The Shooting Star was the first USAF aircraft to exceed 500 mph in level flight, the first American jet airplane to be manufactured in large quantities, and the first USAF jet to be used in combat. Designed in 1943, the XP-80 made its maiden flight on January 8, 1944. Several early P-80s were sent to Europe for demonstration, but World War II ended before the aircraft could be employed in combat. The aircraft was redesignated in 1948 when "P" for "Pursuit" was changed to "F" for "Fighter." Of 1,731 F-80s built, 798 were F-80Cs.
Although designated a high-altitude interceptor, the F-80C was used extensively as a fighter-bomber in the Korean Conflict, primarily for low-level rocket, bomb and napalm attacks against ground targets. With the beginning of hostilities in June 1950, Warner Robins Air Logistics Center (WR-ALC) modernized F-80s assigned to federalized Air National Guard units in a crash program called "Project Hold-Off." On November 8, 1950, an F-80C flown by Lt. Russell J. Brown, flying with the 16th Fighter Interceptor Squadron, shot down a Russian-built MIG-15 in the world's first all-jet fighter air battle.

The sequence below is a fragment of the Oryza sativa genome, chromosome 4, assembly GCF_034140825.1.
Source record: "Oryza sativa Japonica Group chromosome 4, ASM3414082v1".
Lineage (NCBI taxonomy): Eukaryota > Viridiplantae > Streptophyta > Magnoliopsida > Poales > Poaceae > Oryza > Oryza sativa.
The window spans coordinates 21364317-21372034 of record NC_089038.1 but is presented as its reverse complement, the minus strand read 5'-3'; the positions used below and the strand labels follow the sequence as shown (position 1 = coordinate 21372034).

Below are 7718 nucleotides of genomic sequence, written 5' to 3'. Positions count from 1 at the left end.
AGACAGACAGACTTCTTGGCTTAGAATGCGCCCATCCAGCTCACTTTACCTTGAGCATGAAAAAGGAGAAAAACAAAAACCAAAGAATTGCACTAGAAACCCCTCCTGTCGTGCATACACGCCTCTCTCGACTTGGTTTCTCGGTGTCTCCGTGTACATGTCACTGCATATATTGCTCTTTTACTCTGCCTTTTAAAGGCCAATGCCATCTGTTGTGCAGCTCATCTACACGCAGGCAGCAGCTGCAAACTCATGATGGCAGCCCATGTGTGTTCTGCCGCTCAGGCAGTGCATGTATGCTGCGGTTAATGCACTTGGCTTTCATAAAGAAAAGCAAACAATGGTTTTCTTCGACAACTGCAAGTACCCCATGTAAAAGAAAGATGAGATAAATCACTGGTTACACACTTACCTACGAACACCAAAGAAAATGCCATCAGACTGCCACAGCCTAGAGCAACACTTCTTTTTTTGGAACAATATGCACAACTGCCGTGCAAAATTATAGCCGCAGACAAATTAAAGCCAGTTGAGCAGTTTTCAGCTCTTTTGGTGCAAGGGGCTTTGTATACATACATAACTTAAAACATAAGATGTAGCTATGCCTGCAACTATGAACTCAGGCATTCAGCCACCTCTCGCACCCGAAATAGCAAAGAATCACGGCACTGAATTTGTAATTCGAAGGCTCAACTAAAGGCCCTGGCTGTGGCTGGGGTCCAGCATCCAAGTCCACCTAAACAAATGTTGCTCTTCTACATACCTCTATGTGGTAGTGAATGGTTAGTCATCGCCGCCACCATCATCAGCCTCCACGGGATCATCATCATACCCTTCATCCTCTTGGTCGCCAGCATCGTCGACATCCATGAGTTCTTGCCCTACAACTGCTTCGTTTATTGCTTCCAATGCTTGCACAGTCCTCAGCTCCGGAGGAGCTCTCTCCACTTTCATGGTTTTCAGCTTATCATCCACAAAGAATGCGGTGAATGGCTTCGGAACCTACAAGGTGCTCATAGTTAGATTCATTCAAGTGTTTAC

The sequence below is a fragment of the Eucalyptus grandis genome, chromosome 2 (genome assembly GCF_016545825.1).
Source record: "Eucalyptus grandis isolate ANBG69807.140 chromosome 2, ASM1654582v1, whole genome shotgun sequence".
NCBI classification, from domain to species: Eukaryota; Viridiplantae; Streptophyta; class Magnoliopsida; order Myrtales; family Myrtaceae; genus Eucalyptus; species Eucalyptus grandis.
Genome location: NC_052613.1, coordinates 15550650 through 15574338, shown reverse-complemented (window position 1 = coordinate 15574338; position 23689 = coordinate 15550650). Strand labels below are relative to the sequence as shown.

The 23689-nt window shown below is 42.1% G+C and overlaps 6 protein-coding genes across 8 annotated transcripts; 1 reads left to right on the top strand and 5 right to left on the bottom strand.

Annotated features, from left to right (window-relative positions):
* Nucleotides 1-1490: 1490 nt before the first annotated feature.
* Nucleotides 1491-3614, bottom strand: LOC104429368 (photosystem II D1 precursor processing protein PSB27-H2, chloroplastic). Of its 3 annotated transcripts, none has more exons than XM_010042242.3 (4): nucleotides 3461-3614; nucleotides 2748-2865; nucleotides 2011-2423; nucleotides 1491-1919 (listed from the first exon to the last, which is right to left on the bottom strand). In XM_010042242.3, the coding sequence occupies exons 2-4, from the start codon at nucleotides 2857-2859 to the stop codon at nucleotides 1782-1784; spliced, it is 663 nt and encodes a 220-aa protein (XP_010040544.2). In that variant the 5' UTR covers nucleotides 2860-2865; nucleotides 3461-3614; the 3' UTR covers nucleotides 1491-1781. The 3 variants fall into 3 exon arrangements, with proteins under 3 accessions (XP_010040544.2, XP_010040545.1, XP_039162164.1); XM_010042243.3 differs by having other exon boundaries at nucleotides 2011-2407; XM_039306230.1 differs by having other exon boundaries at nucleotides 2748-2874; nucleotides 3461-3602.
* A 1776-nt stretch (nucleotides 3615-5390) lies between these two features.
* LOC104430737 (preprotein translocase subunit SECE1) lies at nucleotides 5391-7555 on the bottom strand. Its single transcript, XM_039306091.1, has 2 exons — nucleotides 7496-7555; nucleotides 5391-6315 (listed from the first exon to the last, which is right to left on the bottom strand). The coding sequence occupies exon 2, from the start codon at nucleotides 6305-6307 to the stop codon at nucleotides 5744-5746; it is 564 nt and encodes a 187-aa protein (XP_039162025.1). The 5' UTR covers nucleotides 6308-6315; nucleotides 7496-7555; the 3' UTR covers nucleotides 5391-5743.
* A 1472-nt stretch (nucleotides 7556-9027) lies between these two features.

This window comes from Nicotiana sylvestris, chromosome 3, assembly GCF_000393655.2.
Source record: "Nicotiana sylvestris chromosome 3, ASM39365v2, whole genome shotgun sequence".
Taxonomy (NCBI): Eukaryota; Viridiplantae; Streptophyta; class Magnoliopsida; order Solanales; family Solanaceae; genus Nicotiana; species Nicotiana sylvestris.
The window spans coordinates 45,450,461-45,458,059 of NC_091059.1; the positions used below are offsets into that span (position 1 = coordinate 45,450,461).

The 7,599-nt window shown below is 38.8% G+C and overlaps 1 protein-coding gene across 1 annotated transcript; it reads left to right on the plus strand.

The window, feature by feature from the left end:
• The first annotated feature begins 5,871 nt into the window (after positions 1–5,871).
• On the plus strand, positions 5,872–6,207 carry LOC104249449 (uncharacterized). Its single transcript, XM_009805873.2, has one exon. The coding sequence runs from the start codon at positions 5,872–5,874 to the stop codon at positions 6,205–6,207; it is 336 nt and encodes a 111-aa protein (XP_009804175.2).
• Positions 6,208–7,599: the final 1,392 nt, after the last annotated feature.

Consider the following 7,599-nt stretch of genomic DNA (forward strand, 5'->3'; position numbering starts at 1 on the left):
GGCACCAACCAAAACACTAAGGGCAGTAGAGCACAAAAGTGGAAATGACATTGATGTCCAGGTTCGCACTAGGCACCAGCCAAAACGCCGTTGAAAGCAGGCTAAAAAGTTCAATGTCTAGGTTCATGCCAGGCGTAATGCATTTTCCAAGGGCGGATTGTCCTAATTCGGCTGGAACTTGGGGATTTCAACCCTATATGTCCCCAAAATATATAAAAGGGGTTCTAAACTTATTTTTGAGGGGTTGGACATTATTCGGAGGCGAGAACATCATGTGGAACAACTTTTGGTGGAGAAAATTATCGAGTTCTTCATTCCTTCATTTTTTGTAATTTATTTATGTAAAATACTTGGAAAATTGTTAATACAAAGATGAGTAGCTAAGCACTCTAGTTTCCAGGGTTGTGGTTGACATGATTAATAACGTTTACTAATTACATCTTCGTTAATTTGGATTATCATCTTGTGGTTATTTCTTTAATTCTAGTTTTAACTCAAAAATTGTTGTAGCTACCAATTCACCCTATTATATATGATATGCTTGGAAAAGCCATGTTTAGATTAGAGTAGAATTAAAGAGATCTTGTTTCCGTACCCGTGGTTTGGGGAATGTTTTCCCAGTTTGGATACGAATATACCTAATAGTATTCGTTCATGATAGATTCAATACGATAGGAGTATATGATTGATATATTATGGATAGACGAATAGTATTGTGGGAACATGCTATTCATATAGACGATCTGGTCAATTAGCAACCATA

|Wing Span||38 feet, 10 inches|
|Length||34 feet, 6 inches|
|Height||11 feet, 4 inches|
|Armament||Six .50 caliber machine guns and eight 5 inch rockets or 2,000 lbs. of bombs|
|Engine||Allison J33, with 5,400 lbs. of thrust (with water-alcohol injection)|
|Maximum speed||580 mph|
|Cruising speed||437 mph|
|Service Ceiling||46,800 feet|